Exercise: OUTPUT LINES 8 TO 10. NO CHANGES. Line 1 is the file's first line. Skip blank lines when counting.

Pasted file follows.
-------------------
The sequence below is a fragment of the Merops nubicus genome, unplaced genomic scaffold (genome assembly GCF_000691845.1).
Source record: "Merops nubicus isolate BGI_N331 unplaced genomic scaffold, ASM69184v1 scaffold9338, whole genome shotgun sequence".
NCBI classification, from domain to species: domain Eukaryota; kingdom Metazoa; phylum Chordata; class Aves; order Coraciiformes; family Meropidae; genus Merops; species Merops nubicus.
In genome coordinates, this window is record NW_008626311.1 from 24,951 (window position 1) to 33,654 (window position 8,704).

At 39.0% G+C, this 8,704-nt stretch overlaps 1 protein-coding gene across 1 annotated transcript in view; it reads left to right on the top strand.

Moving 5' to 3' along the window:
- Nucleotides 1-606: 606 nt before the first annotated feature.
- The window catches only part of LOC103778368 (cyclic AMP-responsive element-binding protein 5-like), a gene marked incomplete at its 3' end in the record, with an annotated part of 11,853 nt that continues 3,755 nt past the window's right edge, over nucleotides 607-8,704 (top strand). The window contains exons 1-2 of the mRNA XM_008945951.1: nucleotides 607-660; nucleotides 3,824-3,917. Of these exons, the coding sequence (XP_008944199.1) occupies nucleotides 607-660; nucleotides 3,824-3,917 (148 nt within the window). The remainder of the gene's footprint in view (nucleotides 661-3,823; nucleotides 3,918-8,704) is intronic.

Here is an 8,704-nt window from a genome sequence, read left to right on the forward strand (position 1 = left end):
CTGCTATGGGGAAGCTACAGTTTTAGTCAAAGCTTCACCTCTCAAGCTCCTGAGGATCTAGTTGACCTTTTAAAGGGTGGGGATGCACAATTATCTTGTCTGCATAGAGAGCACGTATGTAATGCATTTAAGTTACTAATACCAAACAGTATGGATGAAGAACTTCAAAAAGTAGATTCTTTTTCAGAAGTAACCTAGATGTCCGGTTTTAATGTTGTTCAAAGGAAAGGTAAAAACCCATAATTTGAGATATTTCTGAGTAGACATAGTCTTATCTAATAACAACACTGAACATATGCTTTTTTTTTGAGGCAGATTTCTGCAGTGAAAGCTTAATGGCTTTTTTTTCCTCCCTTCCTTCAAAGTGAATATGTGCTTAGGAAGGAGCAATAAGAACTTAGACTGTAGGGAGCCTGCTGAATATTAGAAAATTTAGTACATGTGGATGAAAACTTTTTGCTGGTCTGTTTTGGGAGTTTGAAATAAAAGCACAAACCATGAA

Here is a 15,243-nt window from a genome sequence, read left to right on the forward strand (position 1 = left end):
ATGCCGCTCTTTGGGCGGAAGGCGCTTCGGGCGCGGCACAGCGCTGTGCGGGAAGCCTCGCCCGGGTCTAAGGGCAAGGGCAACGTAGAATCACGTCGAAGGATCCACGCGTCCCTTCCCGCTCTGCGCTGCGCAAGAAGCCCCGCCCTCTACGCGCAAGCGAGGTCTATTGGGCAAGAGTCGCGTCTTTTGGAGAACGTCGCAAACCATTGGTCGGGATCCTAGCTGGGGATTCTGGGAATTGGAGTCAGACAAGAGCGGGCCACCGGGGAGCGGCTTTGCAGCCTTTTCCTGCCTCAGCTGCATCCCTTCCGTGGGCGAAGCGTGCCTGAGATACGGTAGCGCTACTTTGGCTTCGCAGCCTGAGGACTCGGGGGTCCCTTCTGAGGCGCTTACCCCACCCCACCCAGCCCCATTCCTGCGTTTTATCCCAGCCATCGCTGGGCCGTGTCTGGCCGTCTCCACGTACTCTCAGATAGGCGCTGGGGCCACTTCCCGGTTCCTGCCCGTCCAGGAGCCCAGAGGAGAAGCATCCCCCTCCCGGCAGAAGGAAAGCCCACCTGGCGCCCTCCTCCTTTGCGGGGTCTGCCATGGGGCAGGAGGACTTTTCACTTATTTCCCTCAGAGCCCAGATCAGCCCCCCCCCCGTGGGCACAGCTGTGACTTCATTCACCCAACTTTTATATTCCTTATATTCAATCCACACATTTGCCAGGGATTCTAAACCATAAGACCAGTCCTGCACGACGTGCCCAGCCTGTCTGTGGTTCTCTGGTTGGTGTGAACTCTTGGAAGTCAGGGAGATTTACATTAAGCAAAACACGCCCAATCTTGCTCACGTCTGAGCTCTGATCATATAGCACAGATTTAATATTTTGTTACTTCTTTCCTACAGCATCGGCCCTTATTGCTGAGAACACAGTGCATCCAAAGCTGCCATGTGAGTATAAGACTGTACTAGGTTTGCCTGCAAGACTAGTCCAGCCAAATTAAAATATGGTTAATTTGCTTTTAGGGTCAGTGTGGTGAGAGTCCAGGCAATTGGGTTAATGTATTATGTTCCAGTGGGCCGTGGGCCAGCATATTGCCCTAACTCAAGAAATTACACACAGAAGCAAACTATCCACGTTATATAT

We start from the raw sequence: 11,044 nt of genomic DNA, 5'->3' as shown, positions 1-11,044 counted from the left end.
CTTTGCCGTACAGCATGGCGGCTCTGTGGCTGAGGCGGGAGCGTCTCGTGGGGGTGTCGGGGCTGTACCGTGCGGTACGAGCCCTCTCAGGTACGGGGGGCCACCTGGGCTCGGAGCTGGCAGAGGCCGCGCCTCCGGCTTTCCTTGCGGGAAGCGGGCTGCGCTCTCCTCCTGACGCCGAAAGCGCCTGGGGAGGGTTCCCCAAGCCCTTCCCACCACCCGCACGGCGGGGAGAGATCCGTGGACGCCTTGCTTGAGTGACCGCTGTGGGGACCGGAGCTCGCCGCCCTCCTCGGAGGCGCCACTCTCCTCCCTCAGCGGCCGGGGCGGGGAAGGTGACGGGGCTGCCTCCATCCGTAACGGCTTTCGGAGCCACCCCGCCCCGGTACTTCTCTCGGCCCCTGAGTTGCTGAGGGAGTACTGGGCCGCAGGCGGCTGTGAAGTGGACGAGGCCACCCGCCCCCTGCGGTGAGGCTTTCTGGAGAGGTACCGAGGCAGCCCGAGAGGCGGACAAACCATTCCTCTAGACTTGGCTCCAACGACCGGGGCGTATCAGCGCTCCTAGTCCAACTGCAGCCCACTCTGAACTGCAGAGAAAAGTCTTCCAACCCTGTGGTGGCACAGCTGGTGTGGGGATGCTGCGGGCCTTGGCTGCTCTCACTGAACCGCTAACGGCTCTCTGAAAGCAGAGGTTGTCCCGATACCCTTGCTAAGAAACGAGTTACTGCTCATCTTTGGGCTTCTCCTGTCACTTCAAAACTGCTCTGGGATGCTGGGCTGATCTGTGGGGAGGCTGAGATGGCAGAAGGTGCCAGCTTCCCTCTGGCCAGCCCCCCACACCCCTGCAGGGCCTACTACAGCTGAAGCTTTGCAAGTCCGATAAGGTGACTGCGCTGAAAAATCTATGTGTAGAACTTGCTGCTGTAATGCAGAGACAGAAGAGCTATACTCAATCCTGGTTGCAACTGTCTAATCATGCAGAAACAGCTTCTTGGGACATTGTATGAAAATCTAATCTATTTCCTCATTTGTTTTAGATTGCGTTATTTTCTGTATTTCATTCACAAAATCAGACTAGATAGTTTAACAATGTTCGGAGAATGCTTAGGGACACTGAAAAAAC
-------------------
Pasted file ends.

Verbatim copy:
- The window catches only part of LOC103778368 (cyclic AMP-responsive element-binding protein 5-like), a gene marked incomplete at its 3' end in the record, with an annotated part of 11,853 nt that continues 3,755 nt past the window's right edge, over nucleotides 607-8,704 (top strand). The window contains exons 1-2 of the mRNA XM_008945951.1: nucleotides 607-660; nucleotides 3,824-3,917. Of these exons, the coding sequence (XP_008944199.1) occupies nucleotides 607-660; nucleotides 3,824-3,917 (148 nt within the window). The remainder of the gene's footprint in view (nucleotides 661-3,823; nucleotides 3,918-8,704) is intronic.

Here is an 8,704-nt window from a genome sequence, read left to right on the forward strand (position 1 = left end):
CTGCTATGGGGAAGCTACAGTTTTAGTCAAAGCTTCACCTCTCAAGCTCCTGAGGATCTAGTTGACCTTTTAAAGGGTGGGGATGCACAATTATCTTGTCTGCATAGAGAGCACGTATGTAATGCATTTAAGTTACTAATACCAAACAGTATGGATGAAGAACTTCAAAAAGTAGATTCTTTTTCAGAAGTAACCTAGATGTCCGGTTTTAATGTTGTTCAAAGGAAAGGTAAAAACCCATAATTTGAGATATTTCTGAGTAGACATAGTCTTATCTAATAACAACACTGAACATATGCTTTTTTTTTGAGGCAGATTTCTGCAGTGAAAGCTTAATGGCTTTTTTTTCCTCCCTTCCTTCAAAGTGAATATGTGCTTAGGAAGGAGCAATAAGAACTTAGACTGTAGGGAGCCTGCTGAATATTAGAAAATTTAGTACATGTGGATGAAAACTTTTTGCTGGTCTGTTTTGGGAGTTTGAAATAAAAGCACAAACCATGAA